Author Topic: Pentagon sending fighter jets to boost NATO presence amid Ukraine crisis  (Read 241 times)

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Pentagon sending fighter jets to boost NATO presence amid Ukraine crisis
Published March 05,

WASHINGTON –  The U.S. military is boosting its NATO presence in a bid to support the defenses of U.S. allies in Europe in response to Russia's takeover of Ukraine's Crimean Peninsula.

After Defense Secretary Chuck Hagel first alluded to the effort during testimony on Capitol Hill earlier Wednesday morning, a Defense official confirmed that the U.S. will send six additional F-15s and one KC-135 to "augment the mission" in Baltic countries.

The U.S. currently provides four F-15s to what's known as the Baltic Air Policing rotation. The additional aircraft will be sent from a base in Britain to Siauliai Air Base in Lithuania, the official said.

"This action comes at the request of our Baltic Allies and further demonstrates our commitment to NATO security," the official said.

In addition, the official said the Pentagon is now "consulting" with Polish allies on "increasing activities" in connection with a separate detachment mission in that country. Poland currently hosts 10 U.S. Air Force personnel as part of joint aviation training work.

Speaking during a press conference in Paris, Secretary of State John Kerry described these decisions as "concrete steps to reassure our NATO allies." Obama administration officials continue to urge Russian President Vladimir Putin to "de-escalate" and have not confirmed that any military options are on the table at this point.

In his remarks earlier Wednesday, Hagel focused on U.S. diplomatic and aid efforts since Moscow's invasion into Ukrainian territory. He said he'd speak later Wednesday with Ukraine's new defense minister; Joint Chiefs Chairman Gen. Martin Dempsey spoke to his Russian counterpart earlier in the day. Neither Hagel nor Dempsey mentioned military options.

"I urge continued restraint to reserve room for a diplomatic solution," Dempsey told the Senate panel.

While the hearing was supposed to focus on the military's budget, both witnesses quickly addressed the ongoing events in Ukraine.

Since last weekend, Russian troops have taken control of much of the peninsula in the Black Sea, where Russian speakers are in the majority. Moscow doesn't recognize the Ukrainian leadership that came to power after protesters ousted the country's pro-Russian president last month. It has cited strategic interests as well as the protection of ethnic Russians in making its case for intervention.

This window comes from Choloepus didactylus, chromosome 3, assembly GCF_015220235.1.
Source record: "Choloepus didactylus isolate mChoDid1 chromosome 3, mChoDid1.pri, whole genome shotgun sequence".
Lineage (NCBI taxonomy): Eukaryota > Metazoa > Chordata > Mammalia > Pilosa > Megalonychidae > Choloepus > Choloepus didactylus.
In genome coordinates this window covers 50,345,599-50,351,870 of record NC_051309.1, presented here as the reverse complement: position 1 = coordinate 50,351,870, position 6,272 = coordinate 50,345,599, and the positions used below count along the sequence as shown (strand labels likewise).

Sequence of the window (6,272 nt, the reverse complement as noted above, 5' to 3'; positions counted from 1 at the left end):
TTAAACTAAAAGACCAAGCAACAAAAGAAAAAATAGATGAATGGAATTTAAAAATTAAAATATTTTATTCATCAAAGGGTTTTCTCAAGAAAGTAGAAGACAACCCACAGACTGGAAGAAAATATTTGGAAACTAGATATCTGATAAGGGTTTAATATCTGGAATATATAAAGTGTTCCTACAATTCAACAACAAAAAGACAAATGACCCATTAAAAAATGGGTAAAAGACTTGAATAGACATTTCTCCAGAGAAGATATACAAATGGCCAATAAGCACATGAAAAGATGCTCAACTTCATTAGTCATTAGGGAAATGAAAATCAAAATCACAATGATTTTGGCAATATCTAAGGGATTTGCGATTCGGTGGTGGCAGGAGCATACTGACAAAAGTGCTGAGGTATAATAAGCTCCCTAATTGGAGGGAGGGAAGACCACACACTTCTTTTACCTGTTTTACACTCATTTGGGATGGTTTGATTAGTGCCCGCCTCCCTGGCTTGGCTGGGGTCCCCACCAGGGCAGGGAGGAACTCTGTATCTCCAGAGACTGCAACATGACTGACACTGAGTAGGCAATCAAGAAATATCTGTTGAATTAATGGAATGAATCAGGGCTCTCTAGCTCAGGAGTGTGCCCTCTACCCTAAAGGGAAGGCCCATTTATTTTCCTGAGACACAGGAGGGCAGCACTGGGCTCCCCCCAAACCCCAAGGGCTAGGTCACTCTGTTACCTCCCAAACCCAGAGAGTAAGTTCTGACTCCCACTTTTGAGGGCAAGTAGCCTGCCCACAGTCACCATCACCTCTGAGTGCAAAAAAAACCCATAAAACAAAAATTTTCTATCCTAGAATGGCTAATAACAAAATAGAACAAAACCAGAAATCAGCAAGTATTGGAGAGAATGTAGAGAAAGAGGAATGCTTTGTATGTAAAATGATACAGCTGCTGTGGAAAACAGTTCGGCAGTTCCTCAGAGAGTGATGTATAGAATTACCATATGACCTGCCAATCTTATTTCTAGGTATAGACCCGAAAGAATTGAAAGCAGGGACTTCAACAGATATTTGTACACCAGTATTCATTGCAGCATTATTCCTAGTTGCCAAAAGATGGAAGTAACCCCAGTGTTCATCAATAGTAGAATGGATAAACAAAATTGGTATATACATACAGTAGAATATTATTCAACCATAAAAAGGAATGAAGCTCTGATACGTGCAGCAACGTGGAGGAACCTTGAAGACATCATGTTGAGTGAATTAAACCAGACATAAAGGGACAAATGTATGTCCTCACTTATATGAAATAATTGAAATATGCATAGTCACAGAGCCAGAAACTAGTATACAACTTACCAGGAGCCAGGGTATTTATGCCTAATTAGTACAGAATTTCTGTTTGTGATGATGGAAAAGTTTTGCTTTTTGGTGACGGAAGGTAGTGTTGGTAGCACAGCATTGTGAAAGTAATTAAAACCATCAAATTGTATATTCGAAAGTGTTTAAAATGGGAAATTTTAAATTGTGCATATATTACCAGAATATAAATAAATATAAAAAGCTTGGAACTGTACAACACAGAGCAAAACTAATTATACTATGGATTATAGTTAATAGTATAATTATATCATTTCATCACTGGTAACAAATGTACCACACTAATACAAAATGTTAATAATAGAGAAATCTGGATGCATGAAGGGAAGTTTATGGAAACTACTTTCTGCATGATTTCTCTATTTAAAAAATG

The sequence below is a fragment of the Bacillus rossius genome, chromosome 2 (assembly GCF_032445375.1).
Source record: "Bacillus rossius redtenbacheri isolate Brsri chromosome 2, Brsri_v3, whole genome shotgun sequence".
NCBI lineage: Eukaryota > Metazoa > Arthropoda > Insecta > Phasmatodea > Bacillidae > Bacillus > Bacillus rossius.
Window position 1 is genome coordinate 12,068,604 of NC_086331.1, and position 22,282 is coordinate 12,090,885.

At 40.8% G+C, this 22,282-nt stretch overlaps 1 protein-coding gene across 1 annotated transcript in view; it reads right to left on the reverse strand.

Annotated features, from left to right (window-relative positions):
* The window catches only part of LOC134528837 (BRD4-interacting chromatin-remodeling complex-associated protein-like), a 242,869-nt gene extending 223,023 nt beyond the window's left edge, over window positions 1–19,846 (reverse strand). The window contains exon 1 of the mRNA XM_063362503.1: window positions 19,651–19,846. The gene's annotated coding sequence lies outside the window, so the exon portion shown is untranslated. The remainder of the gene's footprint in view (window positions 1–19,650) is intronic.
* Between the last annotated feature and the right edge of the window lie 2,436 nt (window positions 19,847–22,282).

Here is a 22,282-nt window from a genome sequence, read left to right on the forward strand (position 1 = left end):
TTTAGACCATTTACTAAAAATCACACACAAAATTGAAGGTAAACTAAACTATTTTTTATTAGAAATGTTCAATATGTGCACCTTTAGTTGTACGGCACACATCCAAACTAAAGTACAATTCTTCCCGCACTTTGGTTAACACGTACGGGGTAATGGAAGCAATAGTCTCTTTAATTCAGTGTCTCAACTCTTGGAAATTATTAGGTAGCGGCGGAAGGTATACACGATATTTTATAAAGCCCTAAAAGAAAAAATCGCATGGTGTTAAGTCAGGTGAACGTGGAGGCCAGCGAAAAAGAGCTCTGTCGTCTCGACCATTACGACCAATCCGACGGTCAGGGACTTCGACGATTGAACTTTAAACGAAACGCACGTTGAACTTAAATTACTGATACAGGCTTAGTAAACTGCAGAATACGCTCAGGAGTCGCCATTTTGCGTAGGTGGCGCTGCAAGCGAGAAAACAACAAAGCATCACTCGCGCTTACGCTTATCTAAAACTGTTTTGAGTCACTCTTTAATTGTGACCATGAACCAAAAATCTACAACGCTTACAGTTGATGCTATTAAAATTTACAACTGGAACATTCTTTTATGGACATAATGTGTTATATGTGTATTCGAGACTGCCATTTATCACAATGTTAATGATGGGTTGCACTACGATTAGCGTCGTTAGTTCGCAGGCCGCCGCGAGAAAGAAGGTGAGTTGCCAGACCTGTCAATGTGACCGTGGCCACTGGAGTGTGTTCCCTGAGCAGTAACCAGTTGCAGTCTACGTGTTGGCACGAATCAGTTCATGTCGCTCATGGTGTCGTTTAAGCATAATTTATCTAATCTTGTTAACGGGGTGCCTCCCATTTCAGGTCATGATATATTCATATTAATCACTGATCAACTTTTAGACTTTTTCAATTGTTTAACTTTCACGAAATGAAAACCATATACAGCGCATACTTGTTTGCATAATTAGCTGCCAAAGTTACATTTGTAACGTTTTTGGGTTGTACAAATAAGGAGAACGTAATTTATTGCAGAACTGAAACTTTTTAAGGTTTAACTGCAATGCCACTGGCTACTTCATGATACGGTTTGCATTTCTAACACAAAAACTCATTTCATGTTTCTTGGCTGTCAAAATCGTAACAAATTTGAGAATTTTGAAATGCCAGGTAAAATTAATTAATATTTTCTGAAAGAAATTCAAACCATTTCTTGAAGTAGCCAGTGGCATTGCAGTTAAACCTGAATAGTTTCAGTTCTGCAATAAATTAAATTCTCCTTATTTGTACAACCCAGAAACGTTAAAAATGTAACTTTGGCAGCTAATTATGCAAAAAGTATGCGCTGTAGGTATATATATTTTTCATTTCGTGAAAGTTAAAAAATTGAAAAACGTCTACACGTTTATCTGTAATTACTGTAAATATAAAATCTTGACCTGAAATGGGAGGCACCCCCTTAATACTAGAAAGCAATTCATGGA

Hagel said the U.S. was reaffirming its commitment to allies in Central and Eastern Europe, some of whom spent decades in the last century under Soviet domination. European countries are grappling with their own response to the crisis, fearful about moves reminiscent of Russia's Cold War policy of regional hegemony but equally concerned about damaging trade and energy partnerships vital to their economies.

The United States assumed control over NATO's air policing duties over Baltic countries Estonia, Latvia and Lithuania in January. Belgium previously had the four-month rotating duty. The mission "not only protects the integrity of NATO airspace, it illustrates the alliance's core function of collective defense," the 28-nation bloc said in a statement at the time.

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Will the administration let them have live weapons on these jets?

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Will the administration let them have live weapons on these jets?

The administration doesn't have a say in that. All aircraft, matters not which country they are from, in the Baltic Air Policing fly hot.
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A sensible thing to do - probably one of the few things that will actually calm a jittery nerve or two in the Baltics - but it lost some of its effect, I think, by talking about it first.  If the aircraft had been sent from the US to Siauliai Air Base immediately after Russian boots hit ukraine soil, the Baltic states would have known about it - they'd be told about it privately - and the Russians would have known about it via their radars.  Both sides would have taken it as a "hint" that the US was not about to abandon its NATO allies, and it couldn't so easily be dismissed as a propaganda stunt if the US hadn't talked about it first.  It's still important, but by talking it up Hagel et al., have now given it a PR dimension it didn't need.

Once again, the administration is flouting TR's adage about speaking softly and carrying a big stick - when you have the stick, your enemies know it, so you don't have to tell them about it and, in fact, you squander some of the effectiveness of that stick - short of actually having to hit someone with it - if you prance around in public talking about how big your stick is.
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